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A $2 trillion corporate debt wall will spark job losses in 2024, Goldman Sachs says

job fair chicago
A long line of job seekers are seen Tuesday, Oct. 13, 2009 at a career fair in Chicago.(AP Photo/Kiichiro Sato)
  • A $2 trillion corporate debt wall is about to shake the economy with job losses, according to Goldman Sachs.

  • The bank estimated that the economy could shed 5,000 jobs per month in 2024 due to rising debt interest costs. 

  • "Companies will need to devote a greater share of their revenue to cover higher interest expense as they refinance their debt at higher rates," Goldman said.

A looming corporate debt wall of more than $2 trillion is set to shake the economy over the next two years, according to Goldman Sachs.

The bank said in a Sunday note that higher interest expenses tied to the refinancing of corporate debt will lead to a reduction in capital expenditures and a shedding of about 5,000 jobs per month in 2024. That could double to a loss of 10,000 jobs per month in 2025, assuming interest rates remain elevated at their current level.

"If interest rates remain high, companies will need to devote a greater share of their revenue to cover higher interest expense as they refinance their debt at higher rates," Goldman Sachs' Jan Hatzius said. "We find that for each additional dollar of interest expense, firms lower their capital expenditures by 10 cents and labor costs by 20 cents."

US companies benefited immensely from the period of low interest rates before 2022. According to Bank of America, the debt composition of S&P 500 companies includes a whopping 76% in long-term fixed debt, much of which was secured at low single-digit rates.

But as interest rates stay elevated, and potentially go higher as the Federal Reserve continues to combat inflation, refinancing risks will grow more pronounced, especially over the next two years.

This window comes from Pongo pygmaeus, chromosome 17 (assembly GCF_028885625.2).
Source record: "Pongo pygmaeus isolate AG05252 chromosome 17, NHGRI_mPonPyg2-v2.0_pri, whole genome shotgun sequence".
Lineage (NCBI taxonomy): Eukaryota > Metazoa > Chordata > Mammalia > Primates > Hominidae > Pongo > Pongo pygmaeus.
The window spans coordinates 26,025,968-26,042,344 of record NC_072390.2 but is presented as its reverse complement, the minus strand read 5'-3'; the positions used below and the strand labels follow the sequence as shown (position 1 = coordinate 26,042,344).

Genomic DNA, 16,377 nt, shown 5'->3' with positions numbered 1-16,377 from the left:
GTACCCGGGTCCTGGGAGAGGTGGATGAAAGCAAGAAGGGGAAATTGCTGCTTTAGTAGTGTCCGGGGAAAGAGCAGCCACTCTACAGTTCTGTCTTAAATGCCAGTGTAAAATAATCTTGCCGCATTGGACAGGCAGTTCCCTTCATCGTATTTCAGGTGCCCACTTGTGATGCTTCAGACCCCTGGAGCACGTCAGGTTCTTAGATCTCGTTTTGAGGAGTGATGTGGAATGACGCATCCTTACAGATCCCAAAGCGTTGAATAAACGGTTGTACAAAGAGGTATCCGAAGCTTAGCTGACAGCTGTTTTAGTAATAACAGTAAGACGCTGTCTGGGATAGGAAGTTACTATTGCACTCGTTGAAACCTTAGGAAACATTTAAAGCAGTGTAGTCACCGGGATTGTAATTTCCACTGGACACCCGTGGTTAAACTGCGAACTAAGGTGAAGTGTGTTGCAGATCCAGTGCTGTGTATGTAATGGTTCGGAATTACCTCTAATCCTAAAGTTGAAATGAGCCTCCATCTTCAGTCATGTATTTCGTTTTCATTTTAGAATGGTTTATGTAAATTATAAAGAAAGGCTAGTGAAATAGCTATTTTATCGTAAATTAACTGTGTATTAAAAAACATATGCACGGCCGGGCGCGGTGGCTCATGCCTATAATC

Goldman Sachs estimates that corporate debt maturities will be $230 billion for the rest of 2023, $790 billion in 2024, and $1.07 trillion in 2025, representing a combined 16% of all corporate debt. There's another $4+ trillion in corporate debt set to mature from 2026 through 2030, according to Goldman.

The companies that will be hit hardest by refinancing debt at higher interest rates are unprofitable companies, as they have a tendency to lean more heavily on firings to balance costs.

"Our estimates suggest about half of the reduction in labor costs comes from reduced hiring and half from lower wage growth, implying a 5k drag on monthly payrolls growth in 2024 and a 10k drag in 2025," Hatzius said.

The debt refinancing wall helps illustrate why it could take years for the Fed's aggressive interest rate hikes to make its way through the economy and impact businesses. And that could help explain why an economic recession has not yet materialized.

"The limited refinancing needs since the start of the Fed's tightening cycle suggest that the impact of higher interest rates on growth is more delayed than the average historical impact that our Financial Conditions Index impulse model project," Hatzius said.

corporate debt
Goldman Sachs

Read the original article on Business Insider